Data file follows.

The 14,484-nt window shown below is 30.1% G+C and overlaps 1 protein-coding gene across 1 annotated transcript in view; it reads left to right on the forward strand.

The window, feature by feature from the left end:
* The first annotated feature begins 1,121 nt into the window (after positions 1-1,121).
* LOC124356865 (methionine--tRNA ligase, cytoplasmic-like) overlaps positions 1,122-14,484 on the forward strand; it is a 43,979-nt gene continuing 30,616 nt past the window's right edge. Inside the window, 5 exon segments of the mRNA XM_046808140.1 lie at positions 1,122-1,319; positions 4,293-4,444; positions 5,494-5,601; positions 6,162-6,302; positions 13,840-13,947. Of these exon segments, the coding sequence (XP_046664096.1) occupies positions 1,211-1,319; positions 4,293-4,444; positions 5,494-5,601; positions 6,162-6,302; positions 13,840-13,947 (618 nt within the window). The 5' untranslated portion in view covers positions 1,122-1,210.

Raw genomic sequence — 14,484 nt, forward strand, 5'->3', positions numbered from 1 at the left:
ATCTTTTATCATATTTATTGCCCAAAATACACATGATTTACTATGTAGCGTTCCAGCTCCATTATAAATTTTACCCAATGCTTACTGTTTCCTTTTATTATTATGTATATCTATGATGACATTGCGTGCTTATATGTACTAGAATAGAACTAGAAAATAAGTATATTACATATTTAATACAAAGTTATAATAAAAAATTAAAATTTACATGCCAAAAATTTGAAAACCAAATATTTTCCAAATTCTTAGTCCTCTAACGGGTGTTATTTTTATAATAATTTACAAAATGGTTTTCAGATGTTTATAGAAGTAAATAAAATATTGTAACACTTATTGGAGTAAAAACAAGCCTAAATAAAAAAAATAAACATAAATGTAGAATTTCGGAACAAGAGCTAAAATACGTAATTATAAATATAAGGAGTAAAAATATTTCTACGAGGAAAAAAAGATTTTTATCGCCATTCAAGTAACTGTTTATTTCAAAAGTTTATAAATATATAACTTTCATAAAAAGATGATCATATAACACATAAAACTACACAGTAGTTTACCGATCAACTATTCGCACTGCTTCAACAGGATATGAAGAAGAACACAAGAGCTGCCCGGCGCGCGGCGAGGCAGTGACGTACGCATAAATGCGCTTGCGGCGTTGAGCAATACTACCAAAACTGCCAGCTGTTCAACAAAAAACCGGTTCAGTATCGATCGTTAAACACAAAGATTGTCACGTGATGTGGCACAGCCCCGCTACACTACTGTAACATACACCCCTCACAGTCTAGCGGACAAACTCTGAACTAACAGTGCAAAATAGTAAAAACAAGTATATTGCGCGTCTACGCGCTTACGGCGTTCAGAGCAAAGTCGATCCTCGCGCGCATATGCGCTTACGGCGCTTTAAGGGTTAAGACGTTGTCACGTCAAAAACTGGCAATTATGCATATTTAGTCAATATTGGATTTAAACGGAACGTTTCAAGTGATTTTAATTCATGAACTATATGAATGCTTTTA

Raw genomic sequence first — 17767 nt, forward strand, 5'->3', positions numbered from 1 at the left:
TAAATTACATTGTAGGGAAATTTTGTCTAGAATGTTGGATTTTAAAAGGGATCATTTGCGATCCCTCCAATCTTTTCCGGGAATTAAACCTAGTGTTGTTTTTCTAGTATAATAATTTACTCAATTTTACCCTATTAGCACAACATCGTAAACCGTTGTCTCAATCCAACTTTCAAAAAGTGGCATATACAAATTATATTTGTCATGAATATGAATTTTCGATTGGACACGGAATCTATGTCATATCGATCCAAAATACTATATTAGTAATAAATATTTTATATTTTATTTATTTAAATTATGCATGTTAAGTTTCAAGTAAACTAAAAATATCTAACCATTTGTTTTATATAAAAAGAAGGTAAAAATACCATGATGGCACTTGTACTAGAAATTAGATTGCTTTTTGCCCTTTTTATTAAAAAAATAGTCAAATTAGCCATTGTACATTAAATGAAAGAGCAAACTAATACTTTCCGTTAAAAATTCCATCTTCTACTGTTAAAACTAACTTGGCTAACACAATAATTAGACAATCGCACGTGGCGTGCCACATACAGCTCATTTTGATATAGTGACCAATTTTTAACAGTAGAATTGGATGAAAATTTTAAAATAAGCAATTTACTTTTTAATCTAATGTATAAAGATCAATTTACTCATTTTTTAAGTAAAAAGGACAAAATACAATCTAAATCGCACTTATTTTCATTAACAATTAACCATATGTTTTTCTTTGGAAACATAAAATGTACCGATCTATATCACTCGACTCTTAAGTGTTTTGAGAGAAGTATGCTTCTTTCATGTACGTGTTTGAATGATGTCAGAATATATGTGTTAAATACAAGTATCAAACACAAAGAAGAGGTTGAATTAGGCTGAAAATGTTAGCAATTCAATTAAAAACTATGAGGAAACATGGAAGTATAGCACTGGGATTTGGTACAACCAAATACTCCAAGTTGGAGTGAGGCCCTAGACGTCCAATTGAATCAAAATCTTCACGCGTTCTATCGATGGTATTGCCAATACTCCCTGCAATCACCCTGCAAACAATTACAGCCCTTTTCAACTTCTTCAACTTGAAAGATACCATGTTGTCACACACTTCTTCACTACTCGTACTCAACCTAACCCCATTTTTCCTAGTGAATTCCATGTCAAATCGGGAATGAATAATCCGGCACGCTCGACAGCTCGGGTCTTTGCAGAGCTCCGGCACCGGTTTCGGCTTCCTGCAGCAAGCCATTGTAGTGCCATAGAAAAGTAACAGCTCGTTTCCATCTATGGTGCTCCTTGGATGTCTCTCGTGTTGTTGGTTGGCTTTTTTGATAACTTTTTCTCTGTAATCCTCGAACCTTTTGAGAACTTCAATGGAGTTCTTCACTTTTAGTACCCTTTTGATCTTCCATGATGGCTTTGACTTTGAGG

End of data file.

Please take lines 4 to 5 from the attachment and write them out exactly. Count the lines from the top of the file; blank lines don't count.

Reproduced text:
* LOC124356865 (methionine--tRNA ligase, cytoplasmic-like) overlaps positions 1,122-14,484 on the forward strand; it is a 43,979-nt gene continuing 30,616 nt past the window's right edge. Inside the window, 5 exon segments of the mRNA XM_046808140.1 lie at positions 1,122-1,319; positions 4,293-4,444; positions 5,494-5,601; positions 6,162-6,302; positions 13,840-13,947. Of these exon segments, the coding sequence (XP_046664096.1) occupies positions 1,211-1,319; positions 4,293-4,444; positions 5,494-5,601; positions 6,162-6,302; positions 13,840-13,947 (618 nt within the window). The 5' untranslated portion in view covers positions 1,122-1,210.

Raw genomic sequence — 14,484 nt, forward strand, 5'->3', positions numbered from 1 at the left: